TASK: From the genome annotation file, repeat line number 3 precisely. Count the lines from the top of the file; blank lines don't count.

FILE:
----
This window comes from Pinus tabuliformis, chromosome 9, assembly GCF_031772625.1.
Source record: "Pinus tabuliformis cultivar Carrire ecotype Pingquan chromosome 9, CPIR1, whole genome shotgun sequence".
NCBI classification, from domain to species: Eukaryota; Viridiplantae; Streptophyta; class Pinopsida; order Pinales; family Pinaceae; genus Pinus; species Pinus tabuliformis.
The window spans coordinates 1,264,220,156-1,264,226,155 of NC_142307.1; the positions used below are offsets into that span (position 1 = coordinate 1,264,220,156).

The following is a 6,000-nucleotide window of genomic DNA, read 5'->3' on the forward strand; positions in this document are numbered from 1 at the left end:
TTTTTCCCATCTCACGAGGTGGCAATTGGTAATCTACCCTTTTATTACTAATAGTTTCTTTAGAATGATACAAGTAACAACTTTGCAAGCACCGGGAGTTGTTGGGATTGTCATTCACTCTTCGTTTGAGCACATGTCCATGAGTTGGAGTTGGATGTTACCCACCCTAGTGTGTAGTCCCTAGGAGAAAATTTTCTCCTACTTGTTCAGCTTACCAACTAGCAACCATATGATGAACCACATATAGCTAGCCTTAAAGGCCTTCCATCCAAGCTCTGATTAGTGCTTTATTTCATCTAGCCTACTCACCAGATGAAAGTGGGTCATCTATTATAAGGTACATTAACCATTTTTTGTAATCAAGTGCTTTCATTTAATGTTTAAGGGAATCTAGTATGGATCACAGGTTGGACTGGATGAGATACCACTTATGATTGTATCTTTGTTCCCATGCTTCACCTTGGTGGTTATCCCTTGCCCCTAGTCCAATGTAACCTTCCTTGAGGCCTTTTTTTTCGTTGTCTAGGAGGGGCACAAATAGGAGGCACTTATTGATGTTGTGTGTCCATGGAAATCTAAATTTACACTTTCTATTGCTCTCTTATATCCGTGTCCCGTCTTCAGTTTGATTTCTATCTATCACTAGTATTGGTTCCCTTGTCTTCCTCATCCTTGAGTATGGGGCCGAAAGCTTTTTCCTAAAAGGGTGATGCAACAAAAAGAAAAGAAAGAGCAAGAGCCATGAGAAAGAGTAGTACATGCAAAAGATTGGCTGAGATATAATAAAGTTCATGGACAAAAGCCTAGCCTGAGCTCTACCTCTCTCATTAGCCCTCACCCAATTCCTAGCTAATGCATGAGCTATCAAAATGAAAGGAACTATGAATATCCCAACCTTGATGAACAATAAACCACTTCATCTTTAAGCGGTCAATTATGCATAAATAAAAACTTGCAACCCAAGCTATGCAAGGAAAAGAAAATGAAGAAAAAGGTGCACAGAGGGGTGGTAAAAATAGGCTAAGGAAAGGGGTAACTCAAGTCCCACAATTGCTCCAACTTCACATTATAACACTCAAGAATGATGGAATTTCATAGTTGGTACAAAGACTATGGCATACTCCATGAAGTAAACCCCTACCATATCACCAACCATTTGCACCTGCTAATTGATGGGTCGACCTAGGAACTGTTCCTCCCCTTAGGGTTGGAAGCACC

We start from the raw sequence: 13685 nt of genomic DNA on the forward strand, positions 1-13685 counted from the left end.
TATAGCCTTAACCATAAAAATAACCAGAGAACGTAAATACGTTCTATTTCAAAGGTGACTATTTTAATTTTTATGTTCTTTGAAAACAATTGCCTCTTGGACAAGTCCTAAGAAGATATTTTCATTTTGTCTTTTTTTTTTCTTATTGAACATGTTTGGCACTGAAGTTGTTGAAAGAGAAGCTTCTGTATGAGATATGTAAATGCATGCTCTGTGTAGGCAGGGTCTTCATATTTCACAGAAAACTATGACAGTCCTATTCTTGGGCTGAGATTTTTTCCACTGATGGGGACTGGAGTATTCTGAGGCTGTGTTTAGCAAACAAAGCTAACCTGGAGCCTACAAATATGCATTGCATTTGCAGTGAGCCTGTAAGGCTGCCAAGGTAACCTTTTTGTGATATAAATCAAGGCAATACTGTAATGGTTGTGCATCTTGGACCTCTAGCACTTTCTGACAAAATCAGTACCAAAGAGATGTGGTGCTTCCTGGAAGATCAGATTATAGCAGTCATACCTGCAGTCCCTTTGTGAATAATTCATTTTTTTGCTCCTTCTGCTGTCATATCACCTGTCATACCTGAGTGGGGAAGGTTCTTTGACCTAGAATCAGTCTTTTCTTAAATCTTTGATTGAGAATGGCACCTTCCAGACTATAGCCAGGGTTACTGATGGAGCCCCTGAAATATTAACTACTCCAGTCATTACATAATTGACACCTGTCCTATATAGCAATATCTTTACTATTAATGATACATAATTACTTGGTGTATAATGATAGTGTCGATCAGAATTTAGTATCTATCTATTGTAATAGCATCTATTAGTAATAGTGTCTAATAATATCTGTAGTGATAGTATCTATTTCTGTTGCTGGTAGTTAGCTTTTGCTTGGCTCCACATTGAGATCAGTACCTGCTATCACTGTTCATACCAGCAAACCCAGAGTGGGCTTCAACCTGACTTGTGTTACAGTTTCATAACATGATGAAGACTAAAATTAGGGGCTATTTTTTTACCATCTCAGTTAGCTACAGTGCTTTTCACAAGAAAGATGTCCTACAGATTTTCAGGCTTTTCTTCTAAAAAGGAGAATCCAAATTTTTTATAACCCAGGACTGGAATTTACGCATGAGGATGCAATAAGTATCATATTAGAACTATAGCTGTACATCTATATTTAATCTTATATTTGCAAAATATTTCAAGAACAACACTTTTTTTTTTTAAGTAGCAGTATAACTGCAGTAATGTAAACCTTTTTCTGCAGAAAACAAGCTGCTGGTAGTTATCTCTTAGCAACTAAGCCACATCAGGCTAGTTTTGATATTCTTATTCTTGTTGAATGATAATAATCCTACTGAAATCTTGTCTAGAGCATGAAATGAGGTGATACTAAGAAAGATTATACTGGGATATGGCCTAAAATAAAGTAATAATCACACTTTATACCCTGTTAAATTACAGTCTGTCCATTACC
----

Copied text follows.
NCBI classification, from domain to species: Eukaryota; Viridiplantae; Streptophyta; class Pinopsida; order Pinales; family Pinaceae; genus Pinus; species Pinus tabuliformis.